Mr. Fairchild was convicted by an Oklahoma County jury of one count of first degree murder pursuant to Okla. Stat. tit. 21, § 701.7(C) (1991),1 and the trial court entered judgment on February 2, 1996. At the sentencing phase of the trial, the jury found that the murder was especially heinous, atrocious, or cruel and recommended imposition of the death penalty. Mr. Fairchild appealed his conviction and sentence to the OCCA, which, in 1998, affirmed, " [f]inding no error warranting reversal or modification." Fairchild v. State, 965 P.2d 391 (Okla.Crim.App. 1998). In 1999, the OCCA issued a superseding opinion reaching the same conclusion with somewhat different reasoning. Fairchild I, 998 P.2d at 615. In 2000, the OCCA denied Mr. Fairchild's application for postconviction relief. Fairchild v. State (Fairchild II), No. PC-98-31, slip op. at 17 (Okla.Crim.App. Oct. 25, 2000).

On May 16, 2002, Mr. Fairchild sought habeas relief pursuant to 28 U.S.C. § 2254. The district court denied the petition on all grounds on September 26, 2006. Mr. Fairchild timely filed a notice of appeal. The district court granted a certificate of appealability (" COA" ) with respect to five issues: (1) whether the jury instructions failed to adequately explain the possible sentence of life without possibility of parole; (2) whether application of Oklahoma

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court decisions regarding the applicable mens rea for child abuse murder violates the Fourteenth Amendment; (3) whether Oklahoma's mens rea requirement for child abuse murder violates the Eighth Amendment; (4) whether the exclusion of lesser included or lesser related offense instructions violated federal rights; and (5) whether trial or appellate counsel provided ineffective assistance of counsel. Mr. Fairchild also seeks a COA for his claim of cumulative error. For the reasons noted below, we address only Mr. Fairchild's last issue, which is predicated upon the alleged ineffectiveness of his trial counsel, and we deny his request for a COA concerning alleged cumulative error as moot.


A. Standard of Review

Our review of a petition for writ of habeas corpus is governed by the Antiterrorism and Effective Death Penalty Act of 1996 (" AEDPA" ). House v. Hatch, 527 F.3d 1010, 1015 (10th Cir.2008), cert. denied, __ U.S. __, 129 S.Ct. 1345, 173 L.Ed.2d 613 (2009). If the state court adjudicated the claim on the merits, a petitioner is entitled to habeas relief only if he can establish that the decision was " contrary to, or involved an unreasonable application of, clearly established Federal law, as determined by the Supreme Court of the United States," 28 U.S.C. § 2254(d)(1), or was " based on an unreasonable determination of the facts in light of the evidence presented in the State court proceeding." Id. § 2254(d)(2); see, e.g., Hale v. Gibson, 227 F.3d 1298, 1309 (10th Cir.2000).

In ascertaining whether the law is clearly established, we review Supreme Court holdings extant when the state court conviction became final. House, 527 F.3d at 1015 (quoting Williams v. Taylor (Terry Williams), 529 U.S. 362, 380, 120 S.Ct. 1495, 146 L.Ed.2d 389 (2000)). If a law " announces a rule that breaks new ground or imposes a new obligation on the States of [sic] the Federal Government," it is not clearly established. Id. (alterations and internal quotation marks omitted) (quoting Terry Williams, 529 U.S. at 381, 120 S.Ct. 1495). " [F]ederal courts may no longer extract clearly established law from the general legal principles developed in factually distinct contexts." Id. at 1017 n. 5. Finally, whether the law is clearly established is " dispositive" of the § 2254(d)(1) analysis. Id. at 1017. Specifically, only if we determine that the law is clearly established do we inquire whether the state court decision is either contrary to or an unreasonable application of that law. Id. at 1018.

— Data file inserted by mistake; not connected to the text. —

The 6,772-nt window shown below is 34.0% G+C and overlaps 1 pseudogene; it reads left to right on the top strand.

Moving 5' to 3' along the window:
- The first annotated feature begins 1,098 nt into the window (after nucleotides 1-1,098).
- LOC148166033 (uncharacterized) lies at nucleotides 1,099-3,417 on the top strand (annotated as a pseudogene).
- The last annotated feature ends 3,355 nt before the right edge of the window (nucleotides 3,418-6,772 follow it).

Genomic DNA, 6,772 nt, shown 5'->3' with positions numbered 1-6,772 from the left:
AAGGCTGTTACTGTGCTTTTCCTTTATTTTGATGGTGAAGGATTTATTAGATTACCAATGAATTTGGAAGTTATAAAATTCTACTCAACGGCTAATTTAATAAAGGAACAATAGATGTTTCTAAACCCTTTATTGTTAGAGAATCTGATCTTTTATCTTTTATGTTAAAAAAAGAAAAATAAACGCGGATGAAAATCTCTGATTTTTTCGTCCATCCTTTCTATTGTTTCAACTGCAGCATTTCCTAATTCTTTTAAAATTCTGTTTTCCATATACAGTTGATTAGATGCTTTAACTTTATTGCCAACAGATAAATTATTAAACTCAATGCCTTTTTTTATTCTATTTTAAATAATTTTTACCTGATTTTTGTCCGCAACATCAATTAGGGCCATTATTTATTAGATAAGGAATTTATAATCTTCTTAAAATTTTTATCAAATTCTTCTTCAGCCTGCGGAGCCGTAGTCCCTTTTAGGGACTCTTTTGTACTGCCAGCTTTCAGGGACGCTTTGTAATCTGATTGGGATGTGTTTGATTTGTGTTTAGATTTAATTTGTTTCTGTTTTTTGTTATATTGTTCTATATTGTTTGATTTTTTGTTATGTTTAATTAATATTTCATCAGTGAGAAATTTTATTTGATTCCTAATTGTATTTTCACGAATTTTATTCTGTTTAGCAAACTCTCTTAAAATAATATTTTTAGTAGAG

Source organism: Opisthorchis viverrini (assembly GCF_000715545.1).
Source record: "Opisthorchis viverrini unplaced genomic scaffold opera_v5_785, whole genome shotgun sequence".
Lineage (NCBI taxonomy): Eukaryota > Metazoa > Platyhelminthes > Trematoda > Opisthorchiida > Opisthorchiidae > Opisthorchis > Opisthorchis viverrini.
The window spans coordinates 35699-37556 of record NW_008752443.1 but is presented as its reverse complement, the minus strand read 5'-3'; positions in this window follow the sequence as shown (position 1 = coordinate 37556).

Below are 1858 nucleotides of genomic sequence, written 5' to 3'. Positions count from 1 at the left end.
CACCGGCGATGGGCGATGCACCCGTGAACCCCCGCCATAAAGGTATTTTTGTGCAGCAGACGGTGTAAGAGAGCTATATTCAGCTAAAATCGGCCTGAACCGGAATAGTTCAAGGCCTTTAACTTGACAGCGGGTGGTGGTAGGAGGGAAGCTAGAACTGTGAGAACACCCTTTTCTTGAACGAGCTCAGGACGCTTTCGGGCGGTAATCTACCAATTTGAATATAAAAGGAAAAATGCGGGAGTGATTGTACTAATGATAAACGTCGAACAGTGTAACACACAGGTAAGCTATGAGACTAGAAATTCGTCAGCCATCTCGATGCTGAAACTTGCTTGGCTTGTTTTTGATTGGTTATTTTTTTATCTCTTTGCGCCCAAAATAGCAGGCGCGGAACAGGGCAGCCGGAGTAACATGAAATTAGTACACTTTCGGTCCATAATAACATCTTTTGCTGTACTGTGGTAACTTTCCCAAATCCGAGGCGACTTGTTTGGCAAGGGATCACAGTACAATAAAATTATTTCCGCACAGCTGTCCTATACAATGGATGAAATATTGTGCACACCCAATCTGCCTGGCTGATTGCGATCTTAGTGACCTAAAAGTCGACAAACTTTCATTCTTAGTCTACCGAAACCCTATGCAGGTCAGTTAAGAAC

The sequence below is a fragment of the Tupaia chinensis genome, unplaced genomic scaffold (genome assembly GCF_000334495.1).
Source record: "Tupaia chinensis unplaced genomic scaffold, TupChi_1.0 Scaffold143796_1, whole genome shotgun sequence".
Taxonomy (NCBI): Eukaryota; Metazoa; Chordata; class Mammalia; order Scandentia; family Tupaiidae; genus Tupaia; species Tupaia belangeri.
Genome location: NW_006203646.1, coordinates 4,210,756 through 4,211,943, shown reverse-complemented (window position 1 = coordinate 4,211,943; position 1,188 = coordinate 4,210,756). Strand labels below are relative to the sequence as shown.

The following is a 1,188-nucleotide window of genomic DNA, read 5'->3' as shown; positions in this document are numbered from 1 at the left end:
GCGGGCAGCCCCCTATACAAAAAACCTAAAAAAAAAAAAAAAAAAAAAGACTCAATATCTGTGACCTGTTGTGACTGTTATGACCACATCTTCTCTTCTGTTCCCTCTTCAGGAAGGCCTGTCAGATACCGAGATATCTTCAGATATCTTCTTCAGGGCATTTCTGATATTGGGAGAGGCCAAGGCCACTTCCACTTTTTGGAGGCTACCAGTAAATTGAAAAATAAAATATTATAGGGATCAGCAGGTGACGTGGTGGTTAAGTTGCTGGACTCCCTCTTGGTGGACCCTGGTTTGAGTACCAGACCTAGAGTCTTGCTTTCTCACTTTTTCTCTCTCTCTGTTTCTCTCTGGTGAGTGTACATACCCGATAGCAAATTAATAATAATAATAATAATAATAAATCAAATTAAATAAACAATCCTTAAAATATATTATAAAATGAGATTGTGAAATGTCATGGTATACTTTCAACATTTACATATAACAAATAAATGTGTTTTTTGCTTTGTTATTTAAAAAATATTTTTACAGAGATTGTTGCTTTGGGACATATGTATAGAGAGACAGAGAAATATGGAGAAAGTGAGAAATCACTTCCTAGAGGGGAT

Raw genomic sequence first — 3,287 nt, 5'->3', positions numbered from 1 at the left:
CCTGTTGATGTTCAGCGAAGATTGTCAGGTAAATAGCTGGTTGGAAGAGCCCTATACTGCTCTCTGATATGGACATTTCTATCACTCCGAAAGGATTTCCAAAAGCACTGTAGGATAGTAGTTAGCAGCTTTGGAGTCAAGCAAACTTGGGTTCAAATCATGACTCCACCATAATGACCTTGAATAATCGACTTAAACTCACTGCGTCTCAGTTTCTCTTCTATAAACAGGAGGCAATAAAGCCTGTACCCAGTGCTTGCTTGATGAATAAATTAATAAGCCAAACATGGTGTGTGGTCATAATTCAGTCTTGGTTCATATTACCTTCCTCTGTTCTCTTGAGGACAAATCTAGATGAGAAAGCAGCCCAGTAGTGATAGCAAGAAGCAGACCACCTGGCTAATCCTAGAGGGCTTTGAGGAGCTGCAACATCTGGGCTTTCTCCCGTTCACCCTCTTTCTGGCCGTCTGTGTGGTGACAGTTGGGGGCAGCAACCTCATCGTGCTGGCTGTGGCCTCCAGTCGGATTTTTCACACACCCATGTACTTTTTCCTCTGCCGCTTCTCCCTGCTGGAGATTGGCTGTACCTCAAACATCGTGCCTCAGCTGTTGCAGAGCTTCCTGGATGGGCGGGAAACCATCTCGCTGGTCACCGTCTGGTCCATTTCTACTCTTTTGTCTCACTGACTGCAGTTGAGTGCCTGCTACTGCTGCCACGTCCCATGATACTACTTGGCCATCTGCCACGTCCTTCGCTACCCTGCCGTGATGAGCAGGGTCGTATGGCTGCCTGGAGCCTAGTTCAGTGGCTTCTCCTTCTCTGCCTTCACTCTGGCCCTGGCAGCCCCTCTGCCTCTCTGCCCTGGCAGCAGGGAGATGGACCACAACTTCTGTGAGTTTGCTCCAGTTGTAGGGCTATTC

" A state-court decision is contrary to clearly established federal law if: (a) ‘ the state court applies a rule that contradicts the governing law set forth in Supreme Court cases'; or (b) ‘ the state court confronts a set of facts that are materially indistinguishable from a decision of the Supreme Court and nevertheless arrives at a result different from [that] precedent.’ " Id. (alteration in original) (quoting Maynard v. Boone, 468 F.3d 665, 669 (10th Cir.2006)). " A decision is an ‘ unreasonable application’ of clearly established federal law only if the state court identifies the correct governing legal principle from the Supreme Court's decisions but unreasonably applies that principle to the facts of the prisoner's case." Young v. Sirmons, 486 F.3d 655, 663 (10th Cir.2007) (internal quotation marks omitted). We presume the factual findings of the state courts to be correct, and petitioner bears the burden of rebutting this presumption by clear and convincing evidence. 28 U.S.C. § 2254(e)(1). We review the district court's legal analysis of the state court decision de novo. Young, 486 F.3d at 663.

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When the state court did not determine the issue on its merits, and the district court decided the issue in the first instance, we review de novo the district court's conclusions of law. We review its findings of facts for clear error. Cummings v. Sirmons, 506 F.3d 1211, 1221-22 (10th Cir.2007), cert. denied, __ U.S. __, 128 S.Ct. 2943, 171 L.Ed.2d 872 (2008); see also Cargle v. Mullin, 317 F.3d 1196, 1212 (10th Cir.2003) (noting that in such circumstances, we are " not constrained by the deference principles in § 2254(d)" ). We undertake this...